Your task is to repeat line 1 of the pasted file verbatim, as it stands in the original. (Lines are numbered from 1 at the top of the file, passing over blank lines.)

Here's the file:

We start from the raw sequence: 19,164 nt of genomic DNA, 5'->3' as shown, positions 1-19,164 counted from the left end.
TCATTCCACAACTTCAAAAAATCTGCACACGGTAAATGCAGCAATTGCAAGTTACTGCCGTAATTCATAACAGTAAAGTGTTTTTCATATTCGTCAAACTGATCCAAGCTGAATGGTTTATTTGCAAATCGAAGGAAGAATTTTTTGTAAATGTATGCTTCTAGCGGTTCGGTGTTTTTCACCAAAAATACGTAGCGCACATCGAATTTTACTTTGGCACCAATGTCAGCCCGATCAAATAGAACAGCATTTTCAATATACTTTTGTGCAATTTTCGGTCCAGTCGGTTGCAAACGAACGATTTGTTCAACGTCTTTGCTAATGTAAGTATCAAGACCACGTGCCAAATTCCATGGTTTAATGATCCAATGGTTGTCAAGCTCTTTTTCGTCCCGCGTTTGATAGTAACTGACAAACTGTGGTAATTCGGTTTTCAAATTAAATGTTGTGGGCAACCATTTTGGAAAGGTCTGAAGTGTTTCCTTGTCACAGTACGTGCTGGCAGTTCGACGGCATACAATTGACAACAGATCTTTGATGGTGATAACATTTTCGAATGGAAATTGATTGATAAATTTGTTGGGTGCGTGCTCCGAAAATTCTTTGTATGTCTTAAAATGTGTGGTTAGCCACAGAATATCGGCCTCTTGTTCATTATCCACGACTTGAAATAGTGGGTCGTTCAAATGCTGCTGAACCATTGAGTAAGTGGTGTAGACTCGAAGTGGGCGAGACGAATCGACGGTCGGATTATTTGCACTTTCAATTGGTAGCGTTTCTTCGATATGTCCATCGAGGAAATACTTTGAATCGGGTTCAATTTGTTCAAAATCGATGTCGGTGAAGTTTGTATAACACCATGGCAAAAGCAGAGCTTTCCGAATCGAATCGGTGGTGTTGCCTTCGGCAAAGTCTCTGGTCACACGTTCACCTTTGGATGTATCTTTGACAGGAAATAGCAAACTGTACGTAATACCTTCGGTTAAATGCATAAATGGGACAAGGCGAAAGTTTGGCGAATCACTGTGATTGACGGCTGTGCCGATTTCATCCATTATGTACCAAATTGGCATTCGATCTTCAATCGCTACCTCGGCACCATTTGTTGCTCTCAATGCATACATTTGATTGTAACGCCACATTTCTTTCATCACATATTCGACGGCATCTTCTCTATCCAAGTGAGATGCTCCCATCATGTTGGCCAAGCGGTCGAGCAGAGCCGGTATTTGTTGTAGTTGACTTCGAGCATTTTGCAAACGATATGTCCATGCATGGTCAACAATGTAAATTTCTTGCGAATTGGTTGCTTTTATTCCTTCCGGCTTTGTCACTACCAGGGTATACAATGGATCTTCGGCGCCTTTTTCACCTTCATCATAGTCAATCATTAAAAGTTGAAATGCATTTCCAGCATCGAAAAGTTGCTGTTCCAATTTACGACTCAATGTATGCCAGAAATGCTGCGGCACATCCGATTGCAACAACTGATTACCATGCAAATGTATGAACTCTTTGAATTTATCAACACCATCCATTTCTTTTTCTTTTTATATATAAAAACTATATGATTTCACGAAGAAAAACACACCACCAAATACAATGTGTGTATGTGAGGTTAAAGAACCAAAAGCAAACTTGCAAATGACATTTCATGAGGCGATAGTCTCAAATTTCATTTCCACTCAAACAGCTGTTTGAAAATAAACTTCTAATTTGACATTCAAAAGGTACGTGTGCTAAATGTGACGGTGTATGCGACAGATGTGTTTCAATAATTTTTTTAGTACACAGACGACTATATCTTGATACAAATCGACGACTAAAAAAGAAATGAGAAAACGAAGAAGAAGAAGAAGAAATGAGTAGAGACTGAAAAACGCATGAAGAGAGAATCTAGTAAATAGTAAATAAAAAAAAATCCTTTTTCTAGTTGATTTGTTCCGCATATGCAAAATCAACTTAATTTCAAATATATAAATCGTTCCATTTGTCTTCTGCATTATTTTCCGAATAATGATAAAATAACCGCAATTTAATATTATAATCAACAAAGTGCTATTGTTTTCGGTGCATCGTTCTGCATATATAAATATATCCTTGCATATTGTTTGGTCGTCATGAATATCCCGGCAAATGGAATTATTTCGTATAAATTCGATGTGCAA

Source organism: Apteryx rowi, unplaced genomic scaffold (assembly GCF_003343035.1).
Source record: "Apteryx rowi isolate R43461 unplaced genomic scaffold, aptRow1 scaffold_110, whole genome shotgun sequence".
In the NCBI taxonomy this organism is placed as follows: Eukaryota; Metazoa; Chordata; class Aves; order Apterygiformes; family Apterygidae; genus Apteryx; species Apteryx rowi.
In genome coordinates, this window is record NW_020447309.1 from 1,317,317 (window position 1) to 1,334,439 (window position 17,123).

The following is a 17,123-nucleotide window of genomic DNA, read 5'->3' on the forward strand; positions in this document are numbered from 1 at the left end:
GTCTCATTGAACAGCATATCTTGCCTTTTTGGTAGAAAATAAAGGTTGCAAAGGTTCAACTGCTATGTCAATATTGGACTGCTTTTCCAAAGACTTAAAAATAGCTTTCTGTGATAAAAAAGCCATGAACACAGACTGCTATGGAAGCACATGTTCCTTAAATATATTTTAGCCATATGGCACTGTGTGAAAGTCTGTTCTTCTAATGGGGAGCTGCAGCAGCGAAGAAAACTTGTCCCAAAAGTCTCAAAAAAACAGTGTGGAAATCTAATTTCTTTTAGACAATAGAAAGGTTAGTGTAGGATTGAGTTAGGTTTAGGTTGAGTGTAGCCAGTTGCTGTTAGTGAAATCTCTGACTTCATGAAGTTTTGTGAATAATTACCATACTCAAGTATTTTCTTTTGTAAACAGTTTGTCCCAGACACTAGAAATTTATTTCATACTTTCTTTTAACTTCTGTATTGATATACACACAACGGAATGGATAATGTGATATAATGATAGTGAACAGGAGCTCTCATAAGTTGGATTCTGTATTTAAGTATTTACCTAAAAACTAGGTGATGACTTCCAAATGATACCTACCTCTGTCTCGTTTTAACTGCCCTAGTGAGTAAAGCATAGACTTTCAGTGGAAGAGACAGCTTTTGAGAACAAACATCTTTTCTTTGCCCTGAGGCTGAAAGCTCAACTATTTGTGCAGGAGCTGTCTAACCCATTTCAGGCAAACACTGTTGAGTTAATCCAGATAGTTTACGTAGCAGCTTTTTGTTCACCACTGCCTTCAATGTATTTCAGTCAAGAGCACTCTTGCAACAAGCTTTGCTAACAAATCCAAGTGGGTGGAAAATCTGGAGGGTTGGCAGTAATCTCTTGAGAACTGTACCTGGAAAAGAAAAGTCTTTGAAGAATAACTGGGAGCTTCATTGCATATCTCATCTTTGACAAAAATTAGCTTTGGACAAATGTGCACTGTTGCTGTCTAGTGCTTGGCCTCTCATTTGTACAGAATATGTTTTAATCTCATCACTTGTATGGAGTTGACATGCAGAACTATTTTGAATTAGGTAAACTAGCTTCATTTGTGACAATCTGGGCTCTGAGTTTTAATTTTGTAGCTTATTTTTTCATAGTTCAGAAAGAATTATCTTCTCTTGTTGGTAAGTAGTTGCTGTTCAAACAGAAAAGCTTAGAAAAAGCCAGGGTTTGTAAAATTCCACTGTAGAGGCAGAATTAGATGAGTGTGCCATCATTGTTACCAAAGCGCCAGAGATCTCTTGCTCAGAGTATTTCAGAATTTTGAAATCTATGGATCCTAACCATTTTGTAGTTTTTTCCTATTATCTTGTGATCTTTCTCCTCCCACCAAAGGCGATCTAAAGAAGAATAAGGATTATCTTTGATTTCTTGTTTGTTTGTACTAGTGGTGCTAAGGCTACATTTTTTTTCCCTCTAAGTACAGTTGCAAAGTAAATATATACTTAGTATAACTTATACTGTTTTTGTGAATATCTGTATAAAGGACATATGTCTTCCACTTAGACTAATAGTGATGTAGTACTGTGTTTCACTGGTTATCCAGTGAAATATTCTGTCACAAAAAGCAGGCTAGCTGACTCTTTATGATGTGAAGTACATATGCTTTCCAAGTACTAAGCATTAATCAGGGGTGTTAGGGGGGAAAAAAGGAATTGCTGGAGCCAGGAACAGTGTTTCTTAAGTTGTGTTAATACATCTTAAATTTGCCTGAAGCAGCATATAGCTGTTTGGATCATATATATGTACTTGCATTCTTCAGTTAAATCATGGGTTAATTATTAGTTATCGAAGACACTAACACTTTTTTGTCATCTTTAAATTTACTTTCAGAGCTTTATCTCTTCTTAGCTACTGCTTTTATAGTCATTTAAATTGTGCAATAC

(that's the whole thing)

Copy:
We start from the raw sequence: 19,164 nt of genomic DNA, 5'->3' as shown, positions 1-19,164 counted from the left end.